Puccini: La Fanciulla del West
and a performance of it for the ages.
Giacomo Puccini's La Fanciulla del West is a glaringly uneven opera. It took two librettists, with a few contributions by Puccini himself, to turn David Belasco's play about the American Wild West into a libretto. It was one thing for Puccini to immerse himself into Japanese culture for BUTTERFLY but quite another for him to assimilate a cowboy and American Indian culture of bar rooms and lynchings that he was light years removed from. It's not a great libretto and it's embarrassingly silly at times as it tries to depict the Wild West during the Gold Rush days, with grizzled gun-toting miners and a character named Wowkle howling "Ugh….Ugh." The libretto produces unintended chuckles in spots, and one winces at lines such as "Hello Mr. Ashby dell'Agenzia Welles Fargo" ("Hello Mr. Ashby of the Wells Fargo Agency") or bar room references to "Whiskey ed acqua" ("Whiskey and water"). There are many more.
Yet Puccini firmly believed he could compose an opera on this subject that would be "more daring, more vigorous and on a larger scale than La Bohème," words he wrote to his publisher Giulio Riccordi. While it is true that Fanciulla is more vigorous and on a larger scale than the more intimate Bohème, and Puccini's craftsmanship and musical language are certainly more advanced, it has none of the elegance, youthful charm and effervescent energy that Bohème possesses. Weighed down by a libretto not taken seriously by modern audiences, the difficulty of the three lead roles, heavy orchestration, and cartoon-like characters, Fanciulla has too much working against it. Some of Puccini's music isn't very good either, particularly the music he wrote to depict a snowstorm, perhaps more appropriate in a grade "B" Western movie, or that thundering music that concludes the second act. Moreover, just about all the characters in Fanciulla are remote and unsympathetic in comparison to those in Bohème, and it is only Minnie who elicits much sympathy.
Toscanini conducted the first performances at the Metropolitan Opera in New York in 1910, with a stellar cast that included Emmy Destinn and Enrico Caruso. Although it was composed especially for the Met, its initial success quickly cooled with New York audiences and it was soon out of the repertory. It remains an ugly duckling in Puccini's canon, usually only staged when an opera company can find a Minnie who can get through the role and not drip blood all over the stage.
Incredible as it may seem, Puccini considered Fanciulla to be his best opera but over the years it has remained his least popular, probably due to the work's pronounced lack of Puccini's trademark, hummable arias. I think this is the main reason audiences have not embraced it. The orchestra is the main protagonist, abetted by the chorus, as is the case in Turandot but Turandot has a slew of gorgeous arias. The score does show considerable development from the adventurous harmonies he employed in Madama Butterfly. His use of the "whole tone scale" and augmented intervals and dissonances takes him farther afield from anything he composed before. But the arias are second-rate and only the short tenor aria in the third act "Ch'ella me creda libero e lontano" ("Let her believe that I escaped and am free") comes close to being popular. Few indeed are the sopranos who have done Minnie's only aria "Laggiù nel Soledad" in a concert or recital, much less recorded it on a disk of Puccini arias.
The music is difficult to sing and the singers aren't helped by an orchestration that is formidable. The role of Minnie is deemed a killer role for the soprano, very hard on the voice and best avoided by all but the most dramatic voices. Few of the really dramatic voices will touch it though. The tenor role has fared better and while it is also very demanding vocally, it has had a few very successful exponents in Placido Domingo, and earlier in Corelli and Richard Tucker. If anything, Fanciulla tends to appeal to a few conductors who enjoy the lush orchestral score and large amount of choral writing. It is ironic, and unfair, though that Fanciulla - a score Ravel considered so good that he assigned it to his students to study -- has been ignored by just about all of the so-called "great" conductors.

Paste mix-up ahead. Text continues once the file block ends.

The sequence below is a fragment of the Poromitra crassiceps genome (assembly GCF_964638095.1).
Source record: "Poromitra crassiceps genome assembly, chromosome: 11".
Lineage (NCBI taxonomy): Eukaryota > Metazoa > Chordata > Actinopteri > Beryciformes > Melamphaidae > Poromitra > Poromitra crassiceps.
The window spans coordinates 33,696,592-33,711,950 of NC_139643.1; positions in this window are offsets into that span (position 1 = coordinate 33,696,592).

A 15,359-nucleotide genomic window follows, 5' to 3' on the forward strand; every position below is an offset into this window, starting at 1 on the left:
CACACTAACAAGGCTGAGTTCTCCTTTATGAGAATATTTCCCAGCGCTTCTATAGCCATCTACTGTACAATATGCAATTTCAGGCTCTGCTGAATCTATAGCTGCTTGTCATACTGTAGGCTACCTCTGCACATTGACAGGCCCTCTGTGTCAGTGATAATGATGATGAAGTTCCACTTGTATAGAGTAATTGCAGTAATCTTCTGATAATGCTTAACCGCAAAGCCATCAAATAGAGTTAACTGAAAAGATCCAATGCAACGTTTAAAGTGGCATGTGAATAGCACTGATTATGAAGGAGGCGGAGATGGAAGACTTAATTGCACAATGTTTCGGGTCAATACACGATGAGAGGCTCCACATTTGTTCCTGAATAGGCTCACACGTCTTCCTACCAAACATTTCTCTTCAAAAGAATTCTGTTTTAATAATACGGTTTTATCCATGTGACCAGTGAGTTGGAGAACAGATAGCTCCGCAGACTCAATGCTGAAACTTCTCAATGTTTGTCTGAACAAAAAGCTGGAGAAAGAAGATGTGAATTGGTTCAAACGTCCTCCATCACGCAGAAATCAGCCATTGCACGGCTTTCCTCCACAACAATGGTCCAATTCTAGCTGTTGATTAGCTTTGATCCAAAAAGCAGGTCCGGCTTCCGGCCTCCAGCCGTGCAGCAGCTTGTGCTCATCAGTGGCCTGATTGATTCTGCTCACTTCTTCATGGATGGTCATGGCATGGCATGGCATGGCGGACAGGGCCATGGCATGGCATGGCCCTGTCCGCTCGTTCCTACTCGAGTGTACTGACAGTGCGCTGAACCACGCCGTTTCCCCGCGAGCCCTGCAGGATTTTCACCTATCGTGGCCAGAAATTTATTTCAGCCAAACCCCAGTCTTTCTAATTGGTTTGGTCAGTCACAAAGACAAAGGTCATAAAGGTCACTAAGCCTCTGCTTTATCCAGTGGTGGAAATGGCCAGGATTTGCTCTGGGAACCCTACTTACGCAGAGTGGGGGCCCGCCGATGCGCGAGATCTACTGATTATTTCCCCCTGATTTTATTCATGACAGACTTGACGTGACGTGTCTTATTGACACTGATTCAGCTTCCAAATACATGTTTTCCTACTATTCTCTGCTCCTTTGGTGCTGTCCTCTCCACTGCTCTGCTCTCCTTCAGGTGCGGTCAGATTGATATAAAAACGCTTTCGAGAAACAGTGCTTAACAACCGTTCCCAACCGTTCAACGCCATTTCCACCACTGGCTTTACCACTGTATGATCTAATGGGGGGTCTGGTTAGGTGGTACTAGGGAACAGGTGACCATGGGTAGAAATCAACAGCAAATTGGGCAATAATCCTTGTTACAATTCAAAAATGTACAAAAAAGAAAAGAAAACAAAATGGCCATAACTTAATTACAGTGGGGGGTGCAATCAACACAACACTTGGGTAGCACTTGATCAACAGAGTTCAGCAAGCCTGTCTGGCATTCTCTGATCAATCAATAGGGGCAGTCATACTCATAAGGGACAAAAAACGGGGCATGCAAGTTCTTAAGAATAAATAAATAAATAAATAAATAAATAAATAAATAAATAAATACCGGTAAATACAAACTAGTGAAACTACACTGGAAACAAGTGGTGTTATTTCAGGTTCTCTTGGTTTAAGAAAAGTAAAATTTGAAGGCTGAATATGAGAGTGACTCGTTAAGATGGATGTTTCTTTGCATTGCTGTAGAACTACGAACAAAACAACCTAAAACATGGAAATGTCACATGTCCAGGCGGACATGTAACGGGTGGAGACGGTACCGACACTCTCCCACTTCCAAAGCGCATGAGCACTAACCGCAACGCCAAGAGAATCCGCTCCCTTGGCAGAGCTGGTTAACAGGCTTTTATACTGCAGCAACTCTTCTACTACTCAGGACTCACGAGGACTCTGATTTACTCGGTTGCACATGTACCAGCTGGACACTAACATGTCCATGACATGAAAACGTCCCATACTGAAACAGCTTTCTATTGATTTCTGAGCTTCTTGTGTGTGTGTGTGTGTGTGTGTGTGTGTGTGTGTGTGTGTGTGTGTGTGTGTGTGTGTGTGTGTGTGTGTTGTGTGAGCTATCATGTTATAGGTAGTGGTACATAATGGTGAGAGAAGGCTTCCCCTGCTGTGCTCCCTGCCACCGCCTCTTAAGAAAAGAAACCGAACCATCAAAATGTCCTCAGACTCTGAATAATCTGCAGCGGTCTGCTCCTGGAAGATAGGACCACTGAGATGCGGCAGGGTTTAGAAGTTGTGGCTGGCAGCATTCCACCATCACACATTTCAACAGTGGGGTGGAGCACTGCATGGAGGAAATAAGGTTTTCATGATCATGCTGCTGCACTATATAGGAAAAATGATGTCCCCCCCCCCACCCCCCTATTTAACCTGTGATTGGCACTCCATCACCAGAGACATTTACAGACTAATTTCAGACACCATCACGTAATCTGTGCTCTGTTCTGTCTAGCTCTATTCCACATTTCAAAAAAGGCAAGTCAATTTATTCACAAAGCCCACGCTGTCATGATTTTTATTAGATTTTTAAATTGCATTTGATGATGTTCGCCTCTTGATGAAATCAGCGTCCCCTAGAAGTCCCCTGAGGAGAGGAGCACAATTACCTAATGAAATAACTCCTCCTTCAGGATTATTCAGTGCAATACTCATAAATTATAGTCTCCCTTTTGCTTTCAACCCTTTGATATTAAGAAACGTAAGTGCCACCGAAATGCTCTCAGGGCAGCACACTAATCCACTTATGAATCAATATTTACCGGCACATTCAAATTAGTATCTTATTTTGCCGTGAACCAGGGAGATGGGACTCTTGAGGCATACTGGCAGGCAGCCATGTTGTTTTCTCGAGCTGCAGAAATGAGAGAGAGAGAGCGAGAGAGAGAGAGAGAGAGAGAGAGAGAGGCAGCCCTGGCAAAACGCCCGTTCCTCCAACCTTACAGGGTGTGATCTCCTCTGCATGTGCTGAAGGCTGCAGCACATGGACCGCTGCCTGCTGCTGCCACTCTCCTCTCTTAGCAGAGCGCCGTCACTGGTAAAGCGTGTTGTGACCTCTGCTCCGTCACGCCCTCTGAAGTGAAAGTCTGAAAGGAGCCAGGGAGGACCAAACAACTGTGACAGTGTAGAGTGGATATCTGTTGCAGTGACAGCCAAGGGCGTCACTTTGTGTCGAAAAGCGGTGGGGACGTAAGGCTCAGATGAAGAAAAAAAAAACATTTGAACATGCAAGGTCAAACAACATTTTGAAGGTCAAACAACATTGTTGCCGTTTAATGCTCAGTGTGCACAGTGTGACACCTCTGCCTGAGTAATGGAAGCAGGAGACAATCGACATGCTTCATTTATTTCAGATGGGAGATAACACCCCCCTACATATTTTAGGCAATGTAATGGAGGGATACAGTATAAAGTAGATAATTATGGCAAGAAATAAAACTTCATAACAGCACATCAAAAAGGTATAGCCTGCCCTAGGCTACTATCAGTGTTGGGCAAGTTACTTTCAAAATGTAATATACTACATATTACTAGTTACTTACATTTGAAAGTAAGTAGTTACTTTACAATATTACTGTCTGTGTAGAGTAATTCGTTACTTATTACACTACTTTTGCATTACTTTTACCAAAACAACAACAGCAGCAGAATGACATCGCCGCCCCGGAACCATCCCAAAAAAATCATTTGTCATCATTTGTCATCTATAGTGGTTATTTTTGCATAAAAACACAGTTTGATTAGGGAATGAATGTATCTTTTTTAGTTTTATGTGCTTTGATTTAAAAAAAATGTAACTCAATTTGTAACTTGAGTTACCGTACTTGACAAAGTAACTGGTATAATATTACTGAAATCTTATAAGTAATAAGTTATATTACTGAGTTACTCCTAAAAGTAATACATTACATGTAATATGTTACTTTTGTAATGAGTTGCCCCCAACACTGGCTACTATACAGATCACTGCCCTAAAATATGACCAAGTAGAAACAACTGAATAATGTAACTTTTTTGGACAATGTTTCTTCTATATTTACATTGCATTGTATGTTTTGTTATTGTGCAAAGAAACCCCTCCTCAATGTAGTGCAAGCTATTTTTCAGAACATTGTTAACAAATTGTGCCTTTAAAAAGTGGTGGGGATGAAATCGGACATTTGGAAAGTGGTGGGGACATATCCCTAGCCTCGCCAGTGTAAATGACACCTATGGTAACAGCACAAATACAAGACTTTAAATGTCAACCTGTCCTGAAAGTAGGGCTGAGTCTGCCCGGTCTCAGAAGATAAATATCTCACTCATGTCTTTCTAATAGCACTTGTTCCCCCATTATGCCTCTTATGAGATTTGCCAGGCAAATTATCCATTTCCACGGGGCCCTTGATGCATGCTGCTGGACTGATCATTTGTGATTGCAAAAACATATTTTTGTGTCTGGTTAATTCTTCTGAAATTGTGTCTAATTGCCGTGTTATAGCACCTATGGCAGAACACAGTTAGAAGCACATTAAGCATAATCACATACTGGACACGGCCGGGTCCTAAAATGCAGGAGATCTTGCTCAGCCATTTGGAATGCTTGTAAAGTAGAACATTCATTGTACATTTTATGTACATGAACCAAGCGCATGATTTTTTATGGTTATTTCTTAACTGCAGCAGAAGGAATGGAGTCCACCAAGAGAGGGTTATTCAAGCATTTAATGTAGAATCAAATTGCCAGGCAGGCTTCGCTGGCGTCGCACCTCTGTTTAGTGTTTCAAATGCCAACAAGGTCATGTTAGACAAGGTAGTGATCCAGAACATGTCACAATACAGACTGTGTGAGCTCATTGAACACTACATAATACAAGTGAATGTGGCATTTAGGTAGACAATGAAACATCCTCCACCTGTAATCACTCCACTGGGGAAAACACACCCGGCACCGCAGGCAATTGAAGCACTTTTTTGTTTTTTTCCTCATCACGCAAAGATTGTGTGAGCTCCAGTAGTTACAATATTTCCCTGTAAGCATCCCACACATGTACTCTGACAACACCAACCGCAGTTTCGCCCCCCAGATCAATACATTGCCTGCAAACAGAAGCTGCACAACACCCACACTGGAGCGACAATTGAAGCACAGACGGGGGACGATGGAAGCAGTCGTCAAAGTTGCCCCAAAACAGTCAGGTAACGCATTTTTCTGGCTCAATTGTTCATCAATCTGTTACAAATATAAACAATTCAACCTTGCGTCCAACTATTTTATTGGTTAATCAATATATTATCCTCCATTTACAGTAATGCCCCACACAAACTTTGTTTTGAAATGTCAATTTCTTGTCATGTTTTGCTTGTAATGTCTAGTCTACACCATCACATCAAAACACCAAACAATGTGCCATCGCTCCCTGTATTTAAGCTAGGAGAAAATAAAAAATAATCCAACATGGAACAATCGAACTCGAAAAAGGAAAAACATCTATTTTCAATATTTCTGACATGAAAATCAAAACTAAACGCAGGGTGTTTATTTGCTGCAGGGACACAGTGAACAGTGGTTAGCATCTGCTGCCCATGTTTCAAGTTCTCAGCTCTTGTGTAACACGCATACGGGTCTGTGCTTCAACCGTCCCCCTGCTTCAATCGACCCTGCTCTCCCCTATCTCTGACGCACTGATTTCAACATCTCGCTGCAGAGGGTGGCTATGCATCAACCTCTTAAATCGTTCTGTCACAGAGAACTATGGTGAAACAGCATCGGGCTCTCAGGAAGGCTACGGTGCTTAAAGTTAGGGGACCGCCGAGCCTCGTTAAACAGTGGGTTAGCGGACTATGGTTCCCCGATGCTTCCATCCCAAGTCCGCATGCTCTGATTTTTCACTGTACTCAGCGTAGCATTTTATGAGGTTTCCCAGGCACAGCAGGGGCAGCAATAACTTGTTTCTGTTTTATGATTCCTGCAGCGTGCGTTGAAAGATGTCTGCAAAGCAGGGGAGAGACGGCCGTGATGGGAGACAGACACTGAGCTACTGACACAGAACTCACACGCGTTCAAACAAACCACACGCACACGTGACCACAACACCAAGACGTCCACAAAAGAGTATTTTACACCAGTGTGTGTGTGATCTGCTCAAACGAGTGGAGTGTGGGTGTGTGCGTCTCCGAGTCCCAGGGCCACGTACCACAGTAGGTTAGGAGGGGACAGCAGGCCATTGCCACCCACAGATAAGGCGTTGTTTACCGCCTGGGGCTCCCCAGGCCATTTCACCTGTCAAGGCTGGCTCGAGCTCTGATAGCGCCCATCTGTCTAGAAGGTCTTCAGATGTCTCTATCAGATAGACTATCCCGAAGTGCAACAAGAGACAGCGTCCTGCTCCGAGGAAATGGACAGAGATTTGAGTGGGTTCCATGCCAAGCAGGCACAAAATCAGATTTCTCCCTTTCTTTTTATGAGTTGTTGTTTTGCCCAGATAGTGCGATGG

Recordings of Fanciulla have been uneven as well. Only the Tebaldi-Del Monaco stereo recording for Decca has come close to doing it justice but Tebaldi strains mightily to get out the notes. Her sound was rather matronly by the time she recorded the role in 1958 and her flattish, wide-open approach to top notes is not always a thing of beauty. She gets out the notes but what a blast they are. Del Monaco was never captured very well on disk and he comes off as he usually did, a coarse bellower, slightly under pitch at times, and unable to sustain much soft singing, although Decca's hard, brittle acoustic doesn't help him. The conducting is uninspired. Birgit Nilsson recorded Minnie in 1961 for EMI (when Maria Callas supposedly turned it down -- like she could have sung Minnie in 1961!). But the recording was pretty awful, thanks in part to her often-shrill singing partnered with an inadequate tenor and mediocre conducting. Carol Neblett recorded it with Domingo, and she too struggles with the role, and a video of a live performance from La Scala exists with Mara Zampieri as Minnie but it is quite excruciating to listen to. There have been a couple of other recordings but they all leave something to be desired.
Fanciulla has fared a little better in the opera house but "great" performances remain few and far between and what popularity it has had seems confined to opera houses in Italy. And unless Tebaldi was available, the Italian houses employed vampire-like sopranos such as Magda Oliviero or more recently Mara Zampieri, excruciating creatures to listen to. U.S. companies have tended to avoid it, though Chicago's Lyric Opera (often referred to as "La Scala West" in the Carol Fox days) mounted a production in 1956 with Steber, Del Monaco and Mitropoulos repeating their success in Florence, and again in 1978 with Carol Neblett and Carlo Cossutta (and Marilyn Zschau doing two performances). Very recent performances in Los Angeles had a very miscast Catherine Malfitano as Minnie, supposedly losing her voice midway through the run, and Placido Domingo, who got through it somehow, but whose diminished vocal state caused him to transpose much of his role down.
Performances at the Metropolitan Opera in New York have also been uneven and the opera has had an intermittent history. Rudolf Bing, who took over the Met in 1950, didn't get around to offering it until the 1961-1962 season and he wouldn't spend the money on a new production, borrowing Lyric Opera of Chicago's. Nor were those performances trouble-free. Leontyne Price, the scheduled Minnie, only managed to sing five of the twelve performances, losing her voice in the second one and was replaced by Kirsten, and after it was over, Price had to stop singing for several months. One wonders what expert on voices convinced her that she could sing Minnie? Richard Tucker was fantastic as Johnson though and is on the broadcast, with Kirsten. He just sailed thorough this role with superb vocalism. It was revived during the last season in the old Met, again with Kirsten, and Corelli was a virile Johnson, and that performance was broadcast also.